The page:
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Lactoferrin (Lf) has considerable potential as a functional ingredient in food, cosmetic and pharmaceutical applications. However, the bioavailability of Lf is limited as it is susceptible to digestive enzymes in gastrointestinal tract. The shells comprising alternate layers of bovine serum albumin (BSA) and tannic acid (TA) were tested as Lf encapsulation system for oral administration. Lf absorption by freshly prepared porous 3μm CaCO3 particles followed by Layer-by-Layer assembly of the BSA-TA shells and dissolution of the CaCO3 cores was suggested as the most efficient and harmless Lf loading method. The microcapsules showed high stability in gastric conditions and effectively protected encapsulated proteins from digestion. Protective efficiency was found to be 76±6% and 85±2%, for (BSA-TA)4 and (BSA-TA)8 shells, respectively. The transit of Lf along the gastrointestinal tract (GIT) of mice was followed in vivo and ex vivo using NIR luminescence. We have demonstrated that microcapsules released Lf in small intestine allowing 6.5 times higher concentration than in control group dosed with the same amount of free Lf. Significant amounts of Lf released from microcapsules were then absorbed into bloodstream and accumulated in liver. Suggested encapsulation system has a great potential for functional foods providing lactoferrin.
Lactoferrin (Lf) is a whey protein that has considerable potential as a functional ingredient in food, cosmetic and pharmaceutical applications. Lf possesses various biological functions such as antibacterial, antiviral, antitumor, antifungal, anti-inflammatory, immunomodulatory, analgesic, antioxidant, enhancement of lipid metabolism1,2,3,4,5,6. In addition, it is low-cost and displays no toxic side effects. The major challenge that hinders its wide application is its poor in vivo stability due to rapid degradation by proteolytic enzymes. When intravenously injected, the plasma half-life of Lf is several minutes and frequent administration is necessary to achieve a therapeutic effect2. Oral administration is natural and non-invasive way for supplementing Lf, since important receptors of Lf in the body are the intestinal mucosa and gut-associated lymphatic tissue (GALT)-related cells3,7,8,9,10. Human babies and newborns of other mammals enjoy the full benefits of Lf with milk consumption that is essential for their development. As they grow up, the maturation of the digestive system with age results in complete Lf digestion1. Lf breaks down into several large fragments by the gastric digestive enzyme, pepsin, but in case of direct intra-duodenal administration it may reach intestine and exist there for a few hours3. However, only the intact native Lf may reach the GALT and enter the lymphatic system, which is necessary for efficacy.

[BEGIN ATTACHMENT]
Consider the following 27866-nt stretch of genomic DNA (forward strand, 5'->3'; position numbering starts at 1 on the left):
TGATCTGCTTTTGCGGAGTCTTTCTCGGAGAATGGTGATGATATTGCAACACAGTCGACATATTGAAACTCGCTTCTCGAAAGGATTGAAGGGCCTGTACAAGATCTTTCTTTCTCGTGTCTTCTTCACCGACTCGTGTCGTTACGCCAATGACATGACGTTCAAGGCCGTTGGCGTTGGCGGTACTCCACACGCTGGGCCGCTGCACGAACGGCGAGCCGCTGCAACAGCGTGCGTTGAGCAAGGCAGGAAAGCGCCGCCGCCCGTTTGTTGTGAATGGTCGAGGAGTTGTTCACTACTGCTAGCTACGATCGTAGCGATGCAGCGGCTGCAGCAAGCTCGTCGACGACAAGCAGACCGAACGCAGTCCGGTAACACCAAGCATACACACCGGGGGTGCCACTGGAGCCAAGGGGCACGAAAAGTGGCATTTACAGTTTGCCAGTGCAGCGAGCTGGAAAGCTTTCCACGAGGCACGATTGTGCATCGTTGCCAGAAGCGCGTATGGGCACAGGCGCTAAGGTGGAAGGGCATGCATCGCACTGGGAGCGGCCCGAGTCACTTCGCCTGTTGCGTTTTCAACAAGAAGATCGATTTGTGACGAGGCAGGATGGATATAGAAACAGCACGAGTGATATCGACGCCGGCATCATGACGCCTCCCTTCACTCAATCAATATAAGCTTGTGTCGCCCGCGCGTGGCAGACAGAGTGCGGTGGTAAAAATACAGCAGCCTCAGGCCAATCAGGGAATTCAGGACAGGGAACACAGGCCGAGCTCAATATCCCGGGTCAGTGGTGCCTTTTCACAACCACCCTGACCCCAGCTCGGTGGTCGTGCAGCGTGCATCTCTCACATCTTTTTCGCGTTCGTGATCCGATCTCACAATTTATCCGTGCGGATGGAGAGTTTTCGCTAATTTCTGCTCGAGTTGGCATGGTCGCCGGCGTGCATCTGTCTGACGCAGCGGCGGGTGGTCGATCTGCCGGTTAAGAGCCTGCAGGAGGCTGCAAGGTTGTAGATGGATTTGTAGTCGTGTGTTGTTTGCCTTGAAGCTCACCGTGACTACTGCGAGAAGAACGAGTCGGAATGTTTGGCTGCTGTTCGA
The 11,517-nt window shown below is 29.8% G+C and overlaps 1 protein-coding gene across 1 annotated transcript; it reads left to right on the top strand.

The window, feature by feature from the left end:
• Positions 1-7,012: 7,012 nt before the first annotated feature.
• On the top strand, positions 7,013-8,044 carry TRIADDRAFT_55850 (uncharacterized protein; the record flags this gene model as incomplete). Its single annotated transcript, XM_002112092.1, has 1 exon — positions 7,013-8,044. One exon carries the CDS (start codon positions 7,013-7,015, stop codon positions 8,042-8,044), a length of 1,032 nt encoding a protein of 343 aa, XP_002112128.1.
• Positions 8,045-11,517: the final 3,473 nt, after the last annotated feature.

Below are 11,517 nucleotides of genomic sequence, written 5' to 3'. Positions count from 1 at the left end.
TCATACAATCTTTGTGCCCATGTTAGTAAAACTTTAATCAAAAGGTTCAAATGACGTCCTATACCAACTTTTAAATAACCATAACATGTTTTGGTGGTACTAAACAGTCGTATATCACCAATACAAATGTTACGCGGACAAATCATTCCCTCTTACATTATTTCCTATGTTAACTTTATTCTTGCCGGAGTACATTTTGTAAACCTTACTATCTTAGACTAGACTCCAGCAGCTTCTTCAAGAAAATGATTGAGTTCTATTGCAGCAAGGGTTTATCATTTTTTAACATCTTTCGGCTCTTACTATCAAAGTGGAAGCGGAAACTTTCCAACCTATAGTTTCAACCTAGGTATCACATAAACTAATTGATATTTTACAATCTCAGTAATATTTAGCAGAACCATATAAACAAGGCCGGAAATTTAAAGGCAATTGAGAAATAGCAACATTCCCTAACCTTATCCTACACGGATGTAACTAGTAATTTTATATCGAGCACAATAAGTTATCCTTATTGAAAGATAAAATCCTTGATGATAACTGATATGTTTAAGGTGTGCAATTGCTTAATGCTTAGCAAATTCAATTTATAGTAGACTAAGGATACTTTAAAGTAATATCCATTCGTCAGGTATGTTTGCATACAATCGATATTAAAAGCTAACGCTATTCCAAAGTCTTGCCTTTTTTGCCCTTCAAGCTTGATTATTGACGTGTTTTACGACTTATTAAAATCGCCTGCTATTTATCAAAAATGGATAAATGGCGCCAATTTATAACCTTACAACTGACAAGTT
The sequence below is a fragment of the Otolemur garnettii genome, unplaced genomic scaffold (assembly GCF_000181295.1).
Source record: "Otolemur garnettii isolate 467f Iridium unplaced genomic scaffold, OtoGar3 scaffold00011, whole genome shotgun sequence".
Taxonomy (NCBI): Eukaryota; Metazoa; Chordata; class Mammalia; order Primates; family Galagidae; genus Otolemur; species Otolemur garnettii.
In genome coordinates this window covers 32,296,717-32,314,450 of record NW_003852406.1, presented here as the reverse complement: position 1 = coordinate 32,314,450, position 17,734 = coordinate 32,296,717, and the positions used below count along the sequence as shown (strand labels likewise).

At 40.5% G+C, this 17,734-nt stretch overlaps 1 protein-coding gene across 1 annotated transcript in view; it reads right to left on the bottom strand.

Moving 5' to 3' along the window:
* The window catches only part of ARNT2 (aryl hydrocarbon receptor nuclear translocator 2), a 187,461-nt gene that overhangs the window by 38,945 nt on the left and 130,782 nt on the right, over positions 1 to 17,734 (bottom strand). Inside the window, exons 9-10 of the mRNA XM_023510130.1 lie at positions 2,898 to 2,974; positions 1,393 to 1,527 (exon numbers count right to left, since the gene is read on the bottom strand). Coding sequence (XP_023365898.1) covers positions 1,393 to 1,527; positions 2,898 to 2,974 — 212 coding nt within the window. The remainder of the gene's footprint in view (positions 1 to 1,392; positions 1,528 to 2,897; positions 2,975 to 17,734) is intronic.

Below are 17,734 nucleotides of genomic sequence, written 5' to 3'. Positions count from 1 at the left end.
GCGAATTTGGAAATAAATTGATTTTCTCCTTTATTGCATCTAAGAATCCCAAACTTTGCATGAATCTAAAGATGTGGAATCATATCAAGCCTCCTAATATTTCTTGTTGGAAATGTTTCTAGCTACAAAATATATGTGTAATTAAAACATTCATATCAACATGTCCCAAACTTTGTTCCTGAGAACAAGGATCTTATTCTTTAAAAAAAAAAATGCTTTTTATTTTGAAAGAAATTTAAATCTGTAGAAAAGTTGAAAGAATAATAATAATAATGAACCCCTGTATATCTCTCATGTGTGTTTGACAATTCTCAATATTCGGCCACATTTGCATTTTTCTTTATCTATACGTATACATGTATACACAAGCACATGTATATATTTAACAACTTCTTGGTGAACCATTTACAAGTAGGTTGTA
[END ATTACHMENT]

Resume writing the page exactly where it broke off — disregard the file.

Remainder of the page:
In this regard, there is a high demand for an appropriate Lf delivery system that should protect Lf from digestion in stomach and facilitate its permeability across intestinal epithelium. During the past decade, several oral Lf delivery systems have been suggested2,3,4,5,6,7,8,11,12,13,14,15. Nojima et al. first synthesized Lf conjugated with branched 20kDa poly(ethylene glycol) (PEG) which demonstrated a significantly higher resistance to pepsin proteolysis in the mature rats13. The proteolytic half-life of the PEGylated Lf was found to be two times longer and its absorption from the rat intestinal tract increased ten times compared to unmodified Lf. Liposomes have also been used for Lf encapsulation7,10,11,12,15. Yamano et al. demonstrated that Lf encapsulated in liposomes had better resistance to digestive enzymes, thus enhancing the inhibitory effect of orally administered Lf on alveolar bone resorption using lipopolysaccharide-induced periodontitis rat models10. Onishi et al. developed a chitosan/alginate/Ca- microparticles, which were sufficiently small to enter the mucous layer of intestine5. Lf encapsulated in those microparticles showed better anti-inflammatory properties compared to free lactoferrin in a rat model with induced edema. However, the major drawbacks of all these systems are the use of organic solvents and harsh encapsulation conditions that may result in a significant loss of Lf bioactivities.
Layer-by-Layer (LbL) assembled microcapsules have been widely used for various applications as they provide high versatility with respect to payload and offer various targeted delivery and triggered release options, such as light, magnetic field, ultrasound, temperature, pH, salinity, redox potential16,17,18,19,20,21. This technology is specifically advantageous for encapsulation of fragile cargo in biomedical applications22 as it requires aqueous solutions only and is performed at room temperature. Moreover capsules may possess additional protective function23. Enzymatic cleavage is the release mechanism particularly important for these applications. Enzymatically degradable microcapsules have been extensively investigated during the last decade24,25,26,27,28,29,30,31,32,33 and employed for delivery of genes24,26, growth factors29,30 and vaccines31,32,33. The main drawback of all these microcapsules was the use of expensive and cytotoxic polycations. Capsules based on polysaccharides34 or inorganic clays35,36 were suggested to overcome this challenge. Recently, we reported LbL-assembled multilayer microcapsules made of low-cost and food grade ingredients (tannic acid (TA) and bovine serum albumin (BSA)) exploiting the ability of tannins to precipitate proteins by hydrogen bonding and hydrophobic interactions37,38. The microcapsules demonstrate low cytotoxicity, they are resistant towards treatment with trypsin but susceptible to α-chymotrypsin, the two proteolytic enzymes with different cleavage site specificity38. Incorporation of TA into the shell has an additional benefit providing the microcapsules with anti-oxidant properties by scavenging Fe2+ ions39,40.